By Sunday night, the All Blacks will have accounted for 10 per cent of Brian O'Driscoll's Test career and almost a quarter of his defeats.
Since 1999, the Leinster, Lions and Ireland centre has been at the front of the vanguard of Irish players who have broken glass ceilings all around them. Winning in Paris, securing club wins in France, Triple Crowns, the Grand Slam, Heineken Cups, Lions tours, and beating Australia at the World Cup have all been ticked off the list.
Beating New Zealand remains the last great hoodoo.
If things go according to form and Ireland are beaten by the world champions, no one outside the camp will be surprised, but it will be a small blot on O'Driscoll's copybook. Not enough to detract from a glorious career, but still an asterisk, a footnote, a small bit of oxygen for the detractors – 'Ah, but he never did it against the All Blacks', etc.
He very nearly did on a number of occasions and he remains, without doubt, the most respected Irish rugby player south of the equator.
But nobody really remembers the close calls.
"From a distance, you can just see how much effort he outs in and what it means to him. That's what I will remember the most, admirers all over the world because of it," said All Blacks assistant coach Ian Foster yesterday, while Richie McCaw described the former Irish captain as "classy."
The compliments are well-intentioned and the feeling is genuine, but the 34-year-old doesn't play for plaudits. Winning has always been his modus operandi and his drive for higher standards has helped rise the tide in Irish rugby.
He doesn't yet know how he will reflect on his career, he's putting that to one side for the six Tests and six months he has left. But he knows it's best not to leave anything to chance.
"I don't know whether it would gnaw at me, it's very hard to answer that going into the time I ever get to play against them," he said.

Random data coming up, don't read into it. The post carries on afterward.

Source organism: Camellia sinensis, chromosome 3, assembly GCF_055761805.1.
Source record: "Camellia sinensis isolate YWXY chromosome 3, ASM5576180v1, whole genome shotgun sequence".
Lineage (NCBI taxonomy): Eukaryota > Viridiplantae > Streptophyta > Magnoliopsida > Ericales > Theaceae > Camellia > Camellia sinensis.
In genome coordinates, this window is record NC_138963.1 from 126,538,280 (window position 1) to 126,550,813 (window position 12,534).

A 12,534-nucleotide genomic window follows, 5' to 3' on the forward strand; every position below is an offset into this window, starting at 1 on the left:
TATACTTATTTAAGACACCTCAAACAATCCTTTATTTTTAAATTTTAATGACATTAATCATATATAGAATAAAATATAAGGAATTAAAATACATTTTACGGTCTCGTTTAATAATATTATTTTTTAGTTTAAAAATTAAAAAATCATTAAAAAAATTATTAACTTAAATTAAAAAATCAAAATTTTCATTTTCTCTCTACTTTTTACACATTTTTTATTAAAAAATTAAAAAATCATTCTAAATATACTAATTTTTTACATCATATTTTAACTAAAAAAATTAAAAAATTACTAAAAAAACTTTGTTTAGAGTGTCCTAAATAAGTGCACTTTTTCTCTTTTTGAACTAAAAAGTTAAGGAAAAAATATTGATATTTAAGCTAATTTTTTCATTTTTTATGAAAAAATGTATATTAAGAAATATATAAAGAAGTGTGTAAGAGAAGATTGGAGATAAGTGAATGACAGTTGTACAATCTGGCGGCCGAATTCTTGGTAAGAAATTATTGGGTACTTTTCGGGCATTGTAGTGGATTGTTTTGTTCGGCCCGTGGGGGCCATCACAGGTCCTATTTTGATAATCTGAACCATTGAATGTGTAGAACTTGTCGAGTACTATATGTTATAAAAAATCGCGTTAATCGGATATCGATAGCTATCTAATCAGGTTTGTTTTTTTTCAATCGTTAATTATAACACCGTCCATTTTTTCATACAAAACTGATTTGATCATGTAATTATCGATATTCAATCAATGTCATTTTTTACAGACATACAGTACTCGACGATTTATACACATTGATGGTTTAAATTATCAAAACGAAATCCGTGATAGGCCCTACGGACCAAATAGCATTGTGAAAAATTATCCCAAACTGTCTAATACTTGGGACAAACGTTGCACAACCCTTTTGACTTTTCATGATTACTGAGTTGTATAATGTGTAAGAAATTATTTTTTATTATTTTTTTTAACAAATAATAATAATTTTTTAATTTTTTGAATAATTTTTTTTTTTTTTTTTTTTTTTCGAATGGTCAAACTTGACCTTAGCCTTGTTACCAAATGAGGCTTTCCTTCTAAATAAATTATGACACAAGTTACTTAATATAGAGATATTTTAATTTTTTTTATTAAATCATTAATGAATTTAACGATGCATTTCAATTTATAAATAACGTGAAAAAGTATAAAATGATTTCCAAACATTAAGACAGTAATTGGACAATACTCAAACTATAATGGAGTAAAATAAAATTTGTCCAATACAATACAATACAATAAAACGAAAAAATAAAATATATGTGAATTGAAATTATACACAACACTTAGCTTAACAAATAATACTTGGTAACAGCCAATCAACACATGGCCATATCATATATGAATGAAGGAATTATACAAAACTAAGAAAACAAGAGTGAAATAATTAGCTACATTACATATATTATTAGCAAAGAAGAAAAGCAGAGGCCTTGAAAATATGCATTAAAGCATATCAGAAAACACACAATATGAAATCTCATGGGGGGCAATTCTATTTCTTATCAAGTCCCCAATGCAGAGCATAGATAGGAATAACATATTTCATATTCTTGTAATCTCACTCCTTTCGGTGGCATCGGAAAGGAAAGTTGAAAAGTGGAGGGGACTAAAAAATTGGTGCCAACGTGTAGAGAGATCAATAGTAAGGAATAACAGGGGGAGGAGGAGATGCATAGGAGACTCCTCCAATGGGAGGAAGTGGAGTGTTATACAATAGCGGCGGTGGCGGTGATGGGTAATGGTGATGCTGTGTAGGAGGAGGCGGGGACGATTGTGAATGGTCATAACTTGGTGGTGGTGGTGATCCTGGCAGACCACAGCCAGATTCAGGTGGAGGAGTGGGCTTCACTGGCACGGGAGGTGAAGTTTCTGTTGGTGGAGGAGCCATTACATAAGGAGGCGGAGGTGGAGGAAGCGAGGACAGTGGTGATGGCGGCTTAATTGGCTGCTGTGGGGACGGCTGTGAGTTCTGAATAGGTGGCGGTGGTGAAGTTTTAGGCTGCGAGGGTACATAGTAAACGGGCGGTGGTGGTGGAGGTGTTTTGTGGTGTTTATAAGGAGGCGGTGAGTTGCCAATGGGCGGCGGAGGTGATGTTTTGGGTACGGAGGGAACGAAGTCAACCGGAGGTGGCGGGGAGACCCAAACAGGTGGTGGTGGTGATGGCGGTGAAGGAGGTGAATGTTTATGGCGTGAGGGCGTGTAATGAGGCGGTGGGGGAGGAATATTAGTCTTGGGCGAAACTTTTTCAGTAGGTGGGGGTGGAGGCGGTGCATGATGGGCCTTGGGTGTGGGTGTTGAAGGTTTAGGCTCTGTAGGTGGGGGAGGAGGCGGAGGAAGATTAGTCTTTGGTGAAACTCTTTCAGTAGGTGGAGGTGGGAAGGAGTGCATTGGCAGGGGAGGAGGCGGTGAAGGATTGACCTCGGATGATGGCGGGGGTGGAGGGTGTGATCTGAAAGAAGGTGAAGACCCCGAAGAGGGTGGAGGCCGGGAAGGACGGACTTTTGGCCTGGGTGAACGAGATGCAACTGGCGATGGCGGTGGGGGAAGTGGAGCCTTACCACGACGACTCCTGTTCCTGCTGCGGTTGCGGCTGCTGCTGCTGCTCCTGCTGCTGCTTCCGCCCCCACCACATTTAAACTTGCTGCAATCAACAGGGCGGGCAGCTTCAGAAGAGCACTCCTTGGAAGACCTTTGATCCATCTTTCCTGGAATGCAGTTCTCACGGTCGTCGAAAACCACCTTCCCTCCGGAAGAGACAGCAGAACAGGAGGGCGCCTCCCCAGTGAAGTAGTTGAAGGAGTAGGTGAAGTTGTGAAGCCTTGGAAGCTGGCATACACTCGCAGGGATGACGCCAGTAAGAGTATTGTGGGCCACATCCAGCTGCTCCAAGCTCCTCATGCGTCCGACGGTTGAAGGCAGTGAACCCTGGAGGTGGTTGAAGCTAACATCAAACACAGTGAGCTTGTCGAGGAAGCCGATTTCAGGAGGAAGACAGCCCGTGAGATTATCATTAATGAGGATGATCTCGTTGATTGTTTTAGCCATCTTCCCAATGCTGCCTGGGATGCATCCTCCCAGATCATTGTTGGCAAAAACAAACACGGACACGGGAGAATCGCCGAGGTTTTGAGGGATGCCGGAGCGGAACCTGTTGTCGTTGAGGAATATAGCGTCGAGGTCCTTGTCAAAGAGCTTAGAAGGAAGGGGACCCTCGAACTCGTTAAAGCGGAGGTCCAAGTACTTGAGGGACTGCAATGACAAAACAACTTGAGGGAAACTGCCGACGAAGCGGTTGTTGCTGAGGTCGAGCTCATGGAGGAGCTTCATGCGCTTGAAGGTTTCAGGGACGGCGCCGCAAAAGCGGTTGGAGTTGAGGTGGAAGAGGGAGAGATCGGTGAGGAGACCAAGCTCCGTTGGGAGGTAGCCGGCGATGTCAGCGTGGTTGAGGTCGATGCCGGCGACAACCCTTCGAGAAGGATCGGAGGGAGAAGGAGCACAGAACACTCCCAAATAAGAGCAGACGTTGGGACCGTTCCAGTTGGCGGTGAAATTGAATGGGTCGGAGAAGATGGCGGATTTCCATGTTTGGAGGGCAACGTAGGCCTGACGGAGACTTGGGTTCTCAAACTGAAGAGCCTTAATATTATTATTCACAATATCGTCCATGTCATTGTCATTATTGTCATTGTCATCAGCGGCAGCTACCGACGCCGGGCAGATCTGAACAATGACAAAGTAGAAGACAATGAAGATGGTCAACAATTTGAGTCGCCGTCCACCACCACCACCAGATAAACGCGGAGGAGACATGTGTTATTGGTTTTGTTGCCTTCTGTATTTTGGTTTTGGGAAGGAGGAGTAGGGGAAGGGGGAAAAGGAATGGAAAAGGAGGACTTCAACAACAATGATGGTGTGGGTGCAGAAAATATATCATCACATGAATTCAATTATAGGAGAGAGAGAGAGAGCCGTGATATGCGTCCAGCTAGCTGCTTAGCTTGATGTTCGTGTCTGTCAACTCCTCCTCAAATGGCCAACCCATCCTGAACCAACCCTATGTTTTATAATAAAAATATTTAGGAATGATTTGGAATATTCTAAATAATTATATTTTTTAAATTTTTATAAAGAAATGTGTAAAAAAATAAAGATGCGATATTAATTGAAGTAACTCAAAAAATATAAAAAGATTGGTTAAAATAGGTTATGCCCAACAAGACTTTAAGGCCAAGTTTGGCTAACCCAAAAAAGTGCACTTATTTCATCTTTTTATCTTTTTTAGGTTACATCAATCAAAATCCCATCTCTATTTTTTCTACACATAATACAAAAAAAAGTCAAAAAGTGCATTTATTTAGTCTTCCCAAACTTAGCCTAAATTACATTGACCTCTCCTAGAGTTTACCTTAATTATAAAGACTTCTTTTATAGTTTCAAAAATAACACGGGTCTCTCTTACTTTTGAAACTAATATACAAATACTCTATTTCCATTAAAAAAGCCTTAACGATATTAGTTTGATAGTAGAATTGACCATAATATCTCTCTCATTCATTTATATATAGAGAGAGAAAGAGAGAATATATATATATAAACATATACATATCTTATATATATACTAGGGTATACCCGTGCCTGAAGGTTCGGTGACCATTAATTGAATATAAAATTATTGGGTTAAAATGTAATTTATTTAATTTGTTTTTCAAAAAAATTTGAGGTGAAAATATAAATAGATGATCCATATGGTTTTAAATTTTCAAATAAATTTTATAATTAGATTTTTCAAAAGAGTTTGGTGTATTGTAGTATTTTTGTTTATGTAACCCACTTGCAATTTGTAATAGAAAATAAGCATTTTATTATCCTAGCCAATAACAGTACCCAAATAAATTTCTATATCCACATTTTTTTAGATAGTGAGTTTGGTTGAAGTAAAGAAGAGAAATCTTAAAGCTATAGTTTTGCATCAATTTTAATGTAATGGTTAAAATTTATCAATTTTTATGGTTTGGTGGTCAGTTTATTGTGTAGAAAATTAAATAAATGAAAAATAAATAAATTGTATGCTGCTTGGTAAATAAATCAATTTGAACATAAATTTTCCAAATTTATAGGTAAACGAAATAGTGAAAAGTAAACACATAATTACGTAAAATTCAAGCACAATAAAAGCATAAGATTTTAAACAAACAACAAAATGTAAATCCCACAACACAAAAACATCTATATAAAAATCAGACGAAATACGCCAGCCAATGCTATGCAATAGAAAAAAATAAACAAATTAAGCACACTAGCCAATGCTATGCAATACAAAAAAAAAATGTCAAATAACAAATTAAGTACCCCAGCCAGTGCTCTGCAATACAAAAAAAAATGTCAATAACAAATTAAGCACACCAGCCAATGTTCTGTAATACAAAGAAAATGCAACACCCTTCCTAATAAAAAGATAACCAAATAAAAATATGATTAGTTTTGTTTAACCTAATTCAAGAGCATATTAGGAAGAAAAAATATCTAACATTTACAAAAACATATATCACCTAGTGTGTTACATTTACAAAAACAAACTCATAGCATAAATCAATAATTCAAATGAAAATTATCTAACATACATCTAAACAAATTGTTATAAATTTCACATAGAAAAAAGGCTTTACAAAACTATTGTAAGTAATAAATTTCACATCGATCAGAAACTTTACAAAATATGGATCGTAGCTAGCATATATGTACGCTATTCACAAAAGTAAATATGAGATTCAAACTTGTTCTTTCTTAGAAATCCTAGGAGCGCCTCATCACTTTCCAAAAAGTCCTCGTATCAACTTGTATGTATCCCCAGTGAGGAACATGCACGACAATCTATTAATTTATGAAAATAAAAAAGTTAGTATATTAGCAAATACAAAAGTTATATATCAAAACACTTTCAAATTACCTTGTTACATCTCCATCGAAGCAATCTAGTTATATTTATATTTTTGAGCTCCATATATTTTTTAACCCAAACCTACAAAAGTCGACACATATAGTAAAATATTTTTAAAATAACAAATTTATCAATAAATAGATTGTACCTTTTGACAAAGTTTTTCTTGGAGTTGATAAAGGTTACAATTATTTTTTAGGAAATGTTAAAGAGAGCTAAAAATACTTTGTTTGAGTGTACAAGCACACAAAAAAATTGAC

"I'm not going in with a defeatist attitude, I'm going into it believing a win is a distinct possibility, to do everything you can to prepare yourself for giving yourself a good chance and reflection is for when you're not playing anymore and I'm not a reflective guy, certainly not now and I don't know even if I will be in time.
"But I can't think of it not being a great chance, a great opportunity, all you can ask is for these opportunities, you're never guaranteed any more than that and and for me it is my last opportunity.
"I don't think it motivates you any differently, it just probably serves as a reminder out on the pitch that if you're struggling at some point that you realise there are no more goes after this, maybe that inspires yourself a little bit, maybe it picks things up, maybe you get to a ruck or need to make a tackle.
"It's one that has eluded me that any Irish side I have been a part of or any Lions side that I've been involved with haven't managed to beat the All Blacks and it is something that I would dearly love to do.
"That's the beauty of those really great victories is that they're hard fought, they're the ones that you really remember. We know what a big battle we have on our hands to achieve that so it's about building for the week to get to that point."
Saturday's performance and result against Australia will not sit well with him and, while there are major injury concerns and the best team in the world are residing just 15km away and looking to complete a historic 100 per cent season the portents of doom are many.
But Ireland's talisman is in defiant mood. This is the end of a one-way relationship and he is determined to at least go out with some fight.
"We have been licking our wounds a little but the realisation is that we need to play with a little bit of anger this weekend and make sure we are not lacking any ambition and any hunger that perhaps wasn't there last weekend," he said.